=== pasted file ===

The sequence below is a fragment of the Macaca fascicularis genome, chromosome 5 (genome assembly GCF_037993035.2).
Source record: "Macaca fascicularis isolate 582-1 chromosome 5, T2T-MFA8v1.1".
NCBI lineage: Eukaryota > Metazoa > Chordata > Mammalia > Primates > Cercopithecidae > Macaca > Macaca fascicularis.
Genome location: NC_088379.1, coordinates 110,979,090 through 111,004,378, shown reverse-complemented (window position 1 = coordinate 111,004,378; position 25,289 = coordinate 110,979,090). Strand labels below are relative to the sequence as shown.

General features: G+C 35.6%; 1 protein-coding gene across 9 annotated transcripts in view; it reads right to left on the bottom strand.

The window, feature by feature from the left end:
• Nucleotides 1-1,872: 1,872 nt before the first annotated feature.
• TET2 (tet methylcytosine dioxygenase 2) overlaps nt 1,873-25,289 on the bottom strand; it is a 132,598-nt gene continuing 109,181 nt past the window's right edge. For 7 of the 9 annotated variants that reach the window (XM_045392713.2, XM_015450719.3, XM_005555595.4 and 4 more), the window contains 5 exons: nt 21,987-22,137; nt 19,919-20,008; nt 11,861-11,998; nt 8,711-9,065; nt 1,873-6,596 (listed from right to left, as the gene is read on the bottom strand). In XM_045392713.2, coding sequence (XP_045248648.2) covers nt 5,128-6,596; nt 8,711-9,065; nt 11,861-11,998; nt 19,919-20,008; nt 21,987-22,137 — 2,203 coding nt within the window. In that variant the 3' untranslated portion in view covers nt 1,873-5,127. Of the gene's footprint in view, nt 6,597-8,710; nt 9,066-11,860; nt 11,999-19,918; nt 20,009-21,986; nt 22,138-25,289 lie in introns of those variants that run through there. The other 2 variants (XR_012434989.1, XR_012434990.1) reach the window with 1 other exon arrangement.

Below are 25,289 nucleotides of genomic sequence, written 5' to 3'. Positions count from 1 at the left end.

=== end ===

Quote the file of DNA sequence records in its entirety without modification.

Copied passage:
The sequence below is a fragment of the Macaca fascicularis genome, chromosome 5 (genome assembly GCF_037993035.2).
Source record: "Macaca fascicularis isolate 582-1 chromosome 5, T2T-MFA8v1.1".
NCBI lineage: Eukaryota > Metazoa > Chordata > Mammalia > Primates > Cercopithecidae > Macaca > Macaca fascicularis.
Genome location: NC_088379.1, coordinates 110,979,090 through 111,004,378, shown reverse-complemented (window position 1 = coordinate 111,004,378; position 25,289 = coordinate 110,979,090). Strand labels below are relative to the sequence as shown.

General features: G+C 35.6%; 1 protein-coding gene across 9 annotated transcripts in view; it reads right to left on the bottom strand.

The window, feature by feature from the left end:
• Nucleotides 1-1,872: 1,872 nt before the first annotated feature.
• TET2 (tet methylcytosine dioxygenase 2) overlaps nt 1,873-25,289 on the bottom strand; it is a 132,598-nt gene continuing 109,181 nt past the window's right edge. For 7 of the 9 annotated variants that reach the window (XM_045392713.2, XM_015450719.3, XM_005555595.4 and 4 more), the window contains 5 exons: nt 21,987-22,137; nt 19,919-20,008; nt 11,861-11,998; nt 8,711-9,065; nt 1,873-6,596 (listed from right to left, as the gene is read on the bottom strand). In XM_045392713.2, coding sequence (XP_045248648.2) covers nt 5,128-6,596; nt 8,711-9,065; nt 11,861-11,998; nt 19,919-20,008; nt 21,987-22,137 — 2,203 coding nt within the window. In that variant the 3' untranslated portion in view covers nt 1,873-5,127. Of the gene's footprint in view, nt 6,597-8,710; nt 9,066-11,860; nt 11,999-19,918; nt 20,009-21,986; nt 22,138-25,289 lie in introns of those variants that run through there. The other 2 variants (XR_012434989.1, XR_012434990.1) reach the window with 1 other exon arrangement.

Below are 25,289 nucleotides of genomic sequence, written 5' to 3'. Positions count from 1 at the left end.